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Billy Elliot the Musical

The Chicago production of the award-winning Broadway hit is brilliantly and exuberantly presented. logo
Emily Skinner and Cesar Corrales (center)
with the company of Billy Elliot the Musical
(© Joan Marcus)
It's not every day that a 13-year old kid can not only stop a show, but receive a standing ovation in the middle of Act II. But that feat was accomplished by 13-year-old Cesar Corrales, whose performance in the title role in the Chicago production of the Tony Award-winning hit, Billy Elliot the Musical, now at the Ford Center for the Performing Arts, proved to be worth the price of admission on opening night.

Corrales is one of four boys who will be rotating in the part, and he is never cloying. That has much to do with the young actor's talent, but it is also in part a testament to the wisdom of director Stephen Daldry and writers Lee Hall and Elton John. Part of Billy's charm is that he says relatively little and sings less, expressing himself by doing what he does best: dance, dance, dance!

Hall wrote this very smart adaptation of his own screenplay of the Oscar-nominated 2000 film (along with the show's lyrics), which focuses on a miner's son who discovers his love of dance while his father, brother and fellow townsfolk are in the midst of a strike that threatens their very survival. Hall clearly understands what theater can do better than film, and knowingly sacrifices realistic details to open up the stage for the fantasy of musical production numbers. If a few elements from the movie have been greatly reduced in the process -- and even moreso in Chicago, where Grandma's one song, "We'd Go Dancing," has been cut -- it's a reasonable price to pay.

John also proves that he understands the collaborative nature of a big musical. His 14 songs may be fewer than in most two-act tuners, but there's no shortage of music because of the extensive dance arrangements of such numbers as "Solidarity" and "Angry Dance" -- richly choreographed by Peter Darling -- both of which forcefully propel the story and the characters forward.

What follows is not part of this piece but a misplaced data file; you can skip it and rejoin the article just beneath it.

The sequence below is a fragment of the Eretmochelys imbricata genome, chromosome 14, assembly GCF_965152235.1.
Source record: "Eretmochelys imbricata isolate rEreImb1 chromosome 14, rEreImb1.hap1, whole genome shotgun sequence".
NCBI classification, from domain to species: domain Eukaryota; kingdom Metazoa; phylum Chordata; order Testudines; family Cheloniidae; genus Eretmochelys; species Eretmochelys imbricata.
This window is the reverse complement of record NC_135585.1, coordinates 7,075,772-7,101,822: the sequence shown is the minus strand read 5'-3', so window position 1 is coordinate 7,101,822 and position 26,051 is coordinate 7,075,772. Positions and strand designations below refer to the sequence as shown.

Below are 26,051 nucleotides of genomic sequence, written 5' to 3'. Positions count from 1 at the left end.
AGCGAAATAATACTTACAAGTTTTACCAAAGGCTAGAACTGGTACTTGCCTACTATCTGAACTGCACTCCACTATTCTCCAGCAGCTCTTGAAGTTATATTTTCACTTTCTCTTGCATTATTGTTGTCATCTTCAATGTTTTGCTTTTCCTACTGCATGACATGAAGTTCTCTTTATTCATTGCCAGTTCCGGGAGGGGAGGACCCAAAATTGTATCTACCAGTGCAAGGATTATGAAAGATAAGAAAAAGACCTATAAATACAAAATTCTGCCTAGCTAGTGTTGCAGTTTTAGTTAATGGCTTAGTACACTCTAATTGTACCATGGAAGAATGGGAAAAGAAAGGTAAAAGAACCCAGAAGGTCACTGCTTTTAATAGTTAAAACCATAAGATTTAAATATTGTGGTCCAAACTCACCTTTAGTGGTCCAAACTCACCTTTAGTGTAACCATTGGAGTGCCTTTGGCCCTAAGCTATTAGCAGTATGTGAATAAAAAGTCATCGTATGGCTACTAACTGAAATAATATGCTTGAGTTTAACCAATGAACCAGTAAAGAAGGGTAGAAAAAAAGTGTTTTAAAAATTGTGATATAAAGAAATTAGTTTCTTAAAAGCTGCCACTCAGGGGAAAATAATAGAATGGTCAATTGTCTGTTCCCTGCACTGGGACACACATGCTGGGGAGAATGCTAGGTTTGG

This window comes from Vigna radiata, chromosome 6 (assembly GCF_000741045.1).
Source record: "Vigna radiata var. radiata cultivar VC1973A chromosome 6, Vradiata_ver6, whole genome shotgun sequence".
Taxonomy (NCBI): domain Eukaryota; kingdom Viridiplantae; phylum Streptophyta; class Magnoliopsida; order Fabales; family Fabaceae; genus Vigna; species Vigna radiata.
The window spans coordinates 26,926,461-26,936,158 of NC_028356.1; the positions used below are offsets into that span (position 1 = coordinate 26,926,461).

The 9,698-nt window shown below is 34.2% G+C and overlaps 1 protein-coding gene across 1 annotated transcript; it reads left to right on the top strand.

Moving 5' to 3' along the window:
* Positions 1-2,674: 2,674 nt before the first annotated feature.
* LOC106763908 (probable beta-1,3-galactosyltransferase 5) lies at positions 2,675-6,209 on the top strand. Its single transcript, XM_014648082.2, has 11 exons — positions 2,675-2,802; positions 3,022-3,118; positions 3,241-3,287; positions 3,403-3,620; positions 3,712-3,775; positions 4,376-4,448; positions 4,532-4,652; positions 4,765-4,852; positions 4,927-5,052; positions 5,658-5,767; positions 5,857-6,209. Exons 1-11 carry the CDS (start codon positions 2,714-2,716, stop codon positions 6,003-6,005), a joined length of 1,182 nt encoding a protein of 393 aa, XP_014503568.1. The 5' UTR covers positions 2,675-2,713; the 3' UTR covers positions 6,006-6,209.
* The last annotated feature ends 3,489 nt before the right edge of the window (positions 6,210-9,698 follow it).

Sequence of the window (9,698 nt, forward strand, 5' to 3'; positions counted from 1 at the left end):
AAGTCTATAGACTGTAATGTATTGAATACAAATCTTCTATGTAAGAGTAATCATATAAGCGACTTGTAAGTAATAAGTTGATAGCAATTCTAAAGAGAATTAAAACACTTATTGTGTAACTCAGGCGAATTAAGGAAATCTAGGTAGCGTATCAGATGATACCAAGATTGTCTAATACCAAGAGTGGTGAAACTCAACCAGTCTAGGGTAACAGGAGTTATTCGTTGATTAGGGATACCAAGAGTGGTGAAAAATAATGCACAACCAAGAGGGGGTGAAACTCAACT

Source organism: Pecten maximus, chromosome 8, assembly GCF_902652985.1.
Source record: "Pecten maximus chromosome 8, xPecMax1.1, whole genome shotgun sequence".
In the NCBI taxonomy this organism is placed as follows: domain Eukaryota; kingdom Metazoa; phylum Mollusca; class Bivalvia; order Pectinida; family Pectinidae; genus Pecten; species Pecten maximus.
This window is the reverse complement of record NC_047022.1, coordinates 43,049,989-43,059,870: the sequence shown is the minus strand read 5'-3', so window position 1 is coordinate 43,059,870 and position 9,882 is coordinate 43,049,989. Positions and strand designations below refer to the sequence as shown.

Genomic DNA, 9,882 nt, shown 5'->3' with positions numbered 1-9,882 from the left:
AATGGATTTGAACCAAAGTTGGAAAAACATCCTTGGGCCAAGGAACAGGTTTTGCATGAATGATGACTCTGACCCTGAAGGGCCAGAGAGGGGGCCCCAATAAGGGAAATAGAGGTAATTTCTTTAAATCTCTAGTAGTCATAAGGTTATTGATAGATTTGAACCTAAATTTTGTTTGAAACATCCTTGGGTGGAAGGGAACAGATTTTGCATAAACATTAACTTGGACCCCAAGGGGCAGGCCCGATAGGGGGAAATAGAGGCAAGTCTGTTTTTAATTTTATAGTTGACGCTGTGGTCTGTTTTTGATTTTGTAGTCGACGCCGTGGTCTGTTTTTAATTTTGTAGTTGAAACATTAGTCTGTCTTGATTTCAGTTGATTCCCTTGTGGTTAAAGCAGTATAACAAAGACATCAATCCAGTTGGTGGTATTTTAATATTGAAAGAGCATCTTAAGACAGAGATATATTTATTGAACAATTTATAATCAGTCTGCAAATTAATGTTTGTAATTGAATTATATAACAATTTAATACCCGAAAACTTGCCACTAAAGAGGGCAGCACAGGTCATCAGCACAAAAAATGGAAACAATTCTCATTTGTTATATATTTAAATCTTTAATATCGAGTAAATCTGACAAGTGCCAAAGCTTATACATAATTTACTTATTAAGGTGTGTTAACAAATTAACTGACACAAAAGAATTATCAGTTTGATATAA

John and Hall also have unleashed their fiercely patriotic political spirits in their ardent condemnation of Margaret Thatcher, the former British prime minister whose policies form the backdrop for the show. John dips freely into the British music hall tradition, and -- most powerfully -- the Welsh and Northern England miners' traditions of men's choral music in such anthems as "The Stars Look Down" and "Once We Were Kings" and the ballad "Deep Into the Ground."

The show's large cast is another asset. There's particularly convincing work from Emily Skinner as Billy's dance teacher, Mrs. Wilkinson, and Armand Schultz as his emotionally bottled-up Dad, as well as fine contributions from Keean Johnson as Billy's best bud, Michael, Susan McMonagle as Mum, Jim Ortlieb as boxing coach George, and especially Blake Hammond as the plump but agile Mr. Braithwaite.

Without question, the musical covers much familiar territory: the struggle between imagination and reality, the battle between high spirits and repression; and the pull between one's need for tenderness and another's ability to give it. (It looms large that Billy's Dad never gives his son a hug.) But even though we've seen these themes on stage before, they've never more brilliantly packaged and exuberantly presented than in Billy Elliot.

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